Traveling Life 3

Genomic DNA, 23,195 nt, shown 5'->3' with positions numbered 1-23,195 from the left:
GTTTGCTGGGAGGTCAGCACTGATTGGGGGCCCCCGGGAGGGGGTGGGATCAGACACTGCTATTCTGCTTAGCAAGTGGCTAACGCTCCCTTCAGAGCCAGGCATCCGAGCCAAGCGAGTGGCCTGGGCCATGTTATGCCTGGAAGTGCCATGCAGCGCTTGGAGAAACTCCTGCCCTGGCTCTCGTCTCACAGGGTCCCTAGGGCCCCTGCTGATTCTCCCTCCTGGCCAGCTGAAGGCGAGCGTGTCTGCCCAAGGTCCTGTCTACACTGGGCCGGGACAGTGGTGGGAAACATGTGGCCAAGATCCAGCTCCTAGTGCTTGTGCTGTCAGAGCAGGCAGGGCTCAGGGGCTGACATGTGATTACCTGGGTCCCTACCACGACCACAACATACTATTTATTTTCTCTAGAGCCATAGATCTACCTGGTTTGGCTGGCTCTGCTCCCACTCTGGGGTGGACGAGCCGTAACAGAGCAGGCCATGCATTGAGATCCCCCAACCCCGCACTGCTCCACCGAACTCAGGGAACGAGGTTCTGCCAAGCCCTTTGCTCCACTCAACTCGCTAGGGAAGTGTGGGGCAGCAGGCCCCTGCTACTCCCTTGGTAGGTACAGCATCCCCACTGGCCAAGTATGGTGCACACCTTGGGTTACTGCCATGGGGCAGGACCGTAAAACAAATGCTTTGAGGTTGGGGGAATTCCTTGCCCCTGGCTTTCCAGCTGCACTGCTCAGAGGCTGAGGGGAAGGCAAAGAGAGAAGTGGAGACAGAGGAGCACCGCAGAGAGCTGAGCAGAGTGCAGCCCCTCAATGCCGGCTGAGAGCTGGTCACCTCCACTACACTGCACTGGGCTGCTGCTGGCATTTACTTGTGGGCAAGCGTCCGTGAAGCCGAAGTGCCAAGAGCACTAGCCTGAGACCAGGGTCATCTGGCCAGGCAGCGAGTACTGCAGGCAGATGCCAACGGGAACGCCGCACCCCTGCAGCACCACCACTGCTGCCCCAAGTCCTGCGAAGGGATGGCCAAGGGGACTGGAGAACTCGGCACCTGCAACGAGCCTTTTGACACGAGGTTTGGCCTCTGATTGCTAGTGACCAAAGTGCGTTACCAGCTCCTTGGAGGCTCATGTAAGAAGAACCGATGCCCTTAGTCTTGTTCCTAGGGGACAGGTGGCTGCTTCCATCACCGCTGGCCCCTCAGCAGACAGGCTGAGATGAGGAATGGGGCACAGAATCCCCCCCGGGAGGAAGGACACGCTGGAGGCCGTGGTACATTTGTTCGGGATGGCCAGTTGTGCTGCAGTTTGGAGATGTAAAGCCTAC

Yesterday, I flew in and out of San Antonio for a talk at the San Antonio Area Association of Bilingual Educators (SAAABE) where I met with Mr. Ornelas and Mrs. Pacheco who'd organized the event, a day-long conference attended by San Antonio's best. My part was the easiest: I got to talk for 45 minutes on the need to enlist the much-needed help of parents in the home and on campus, as literacy and language advocates. Never mind them just fundraising or making copies (though those are great ways to participate), we need parents to become active in children's academic success, face to face, day to day. And ours, as school educators, is to teach them the language of academia and academic success for use in the home. In other words, kids should know to expect to hear in the home what they're hearing in the classroom (and vice versa). For example, in an ELA class TEKS (Texas Essential Knowledge and Skills) requires a reader to identify, say, main character, plot, and setting. It's not enough for me to send a note home (in English and Spanish) asking parents to check their child's home work for proof of understanding when the parents may not know themselves how to identify main character, plot, and setting. That home work assignment will likely be futile. So we need to, in mini-workshops with parents (held on campus (best place for this would be the library), but why not better yet at a community's church, the Y or Boys' and Girls' Club or other community center, at a book store, or in one family's living room or porch) let them in on this traditionally private (ours) and specialized (academic) language. Show them how to use it to help their children reach for that academic success we all wish for every student. Anyway, it was awesome talking with these folks, and cool to listen to an elemetary school's rondalla (Esparza Elementary School). Those kids were great playing and singing. What futures these kids have as a result of participating in a music program.